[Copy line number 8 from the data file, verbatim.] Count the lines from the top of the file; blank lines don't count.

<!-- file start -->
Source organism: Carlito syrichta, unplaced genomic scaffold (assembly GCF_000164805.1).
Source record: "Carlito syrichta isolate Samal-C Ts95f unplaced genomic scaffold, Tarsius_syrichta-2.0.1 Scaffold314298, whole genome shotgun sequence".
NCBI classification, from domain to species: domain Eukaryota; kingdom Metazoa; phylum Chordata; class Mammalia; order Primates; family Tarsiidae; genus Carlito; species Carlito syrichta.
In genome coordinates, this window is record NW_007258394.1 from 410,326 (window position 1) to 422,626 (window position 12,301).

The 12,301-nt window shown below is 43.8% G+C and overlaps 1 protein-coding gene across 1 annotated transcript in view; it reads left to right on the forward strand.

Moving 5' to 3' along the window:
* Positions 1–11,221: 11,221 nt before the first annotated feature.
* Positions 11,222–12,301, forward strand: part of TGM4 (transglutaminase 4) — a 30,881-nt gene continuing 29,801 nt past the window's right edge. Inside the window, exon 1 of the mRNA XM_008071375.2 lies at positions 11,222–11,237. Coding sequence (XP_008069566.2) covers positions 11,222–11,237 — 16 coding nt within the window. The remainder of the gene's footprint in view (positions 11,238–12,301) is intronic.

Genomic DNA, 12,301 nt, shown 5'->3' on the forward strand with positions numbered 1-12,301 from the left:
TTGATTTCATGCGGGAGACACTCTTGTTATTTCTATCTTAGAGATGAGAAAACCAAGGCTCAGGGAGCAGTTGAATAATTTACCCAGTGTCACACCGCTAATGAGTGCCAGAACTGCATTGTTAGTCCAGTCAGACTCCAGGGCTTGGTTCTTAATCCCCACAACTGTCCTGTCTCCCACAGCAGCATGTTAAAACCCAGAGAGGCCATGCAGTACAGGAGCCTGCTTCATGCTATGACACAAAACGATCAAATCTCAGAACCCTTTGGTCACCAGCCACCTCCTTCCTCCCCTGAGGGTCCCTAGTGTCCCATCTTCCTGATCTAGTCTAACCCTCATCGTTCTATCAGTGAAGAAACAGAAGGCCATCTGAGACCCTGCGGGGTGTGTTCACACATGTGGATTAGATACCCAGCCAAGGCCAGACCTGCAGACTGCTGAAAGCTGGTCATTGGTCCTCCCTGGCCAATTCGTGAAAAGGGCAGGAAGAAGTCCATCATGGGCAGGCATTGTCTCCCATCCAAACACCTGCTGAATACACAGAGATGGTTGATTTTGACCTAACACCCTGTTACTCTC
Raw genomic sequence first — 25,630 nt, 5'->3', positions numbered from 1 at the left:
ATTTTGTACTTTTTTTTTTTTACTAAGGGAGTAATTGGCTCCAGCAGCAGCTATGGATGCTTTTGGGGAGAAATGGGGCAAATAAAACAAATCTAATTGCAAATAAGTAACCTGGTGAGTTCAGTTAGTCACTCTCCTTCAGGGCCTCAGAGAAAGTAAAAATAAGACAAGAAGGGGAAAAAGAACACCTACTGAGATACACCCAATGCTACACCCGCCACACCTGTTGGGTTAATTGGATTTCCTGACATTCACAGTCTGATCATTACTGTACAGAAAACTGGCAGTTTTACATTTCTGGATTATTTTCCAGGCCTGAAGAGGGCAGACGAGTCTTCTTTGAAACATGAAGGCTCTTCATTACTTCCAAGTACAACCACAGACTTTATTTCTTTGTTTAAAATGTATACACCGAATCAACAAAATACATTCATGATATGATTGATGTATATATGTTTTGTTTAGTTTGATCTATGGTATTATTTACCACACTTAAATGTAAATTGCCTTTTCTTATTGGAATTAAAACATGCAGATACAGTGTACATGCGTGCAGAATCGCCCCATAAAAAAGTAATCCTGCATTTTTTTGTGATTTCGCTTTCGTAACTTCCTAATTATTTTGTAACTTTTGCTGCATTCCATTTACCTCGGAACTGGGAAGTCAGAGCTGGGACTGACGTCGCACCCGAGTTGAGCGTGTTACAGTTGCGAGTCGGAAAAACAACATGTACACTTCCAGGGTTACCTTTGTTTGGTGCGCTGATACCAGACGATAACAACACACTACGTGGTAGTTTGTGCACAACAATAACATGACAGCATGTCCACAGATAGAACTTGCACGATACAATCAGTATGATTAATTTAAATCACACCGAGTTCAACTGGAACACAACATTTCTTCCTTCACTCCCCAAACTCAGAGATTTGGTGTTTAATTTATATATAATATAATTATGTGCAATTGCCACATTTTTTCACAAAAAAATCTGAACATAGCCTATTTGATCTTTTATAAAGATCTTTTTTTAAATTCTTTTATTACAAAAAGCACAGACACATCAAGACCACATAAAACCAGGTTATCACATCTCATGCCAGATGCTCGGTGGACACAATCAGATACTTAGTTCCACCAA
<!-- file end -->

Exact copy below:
* Positions 11,222–12,301, forward strand: part of TGM4 (transglutaminase 4) — a 30,881-nt gene continuing 29,801 nt past the window's right edge. Inside the window, exon 1 of the mRNA XM_008071375.2 lies at positions 11,222–11,237. Coding sequence (XP_008069566.2) covers positions 11,222–11,237 — 16 coding nt within the window. The remainder of the gene's footprint in view (positions 11,238–12,301) is intronic.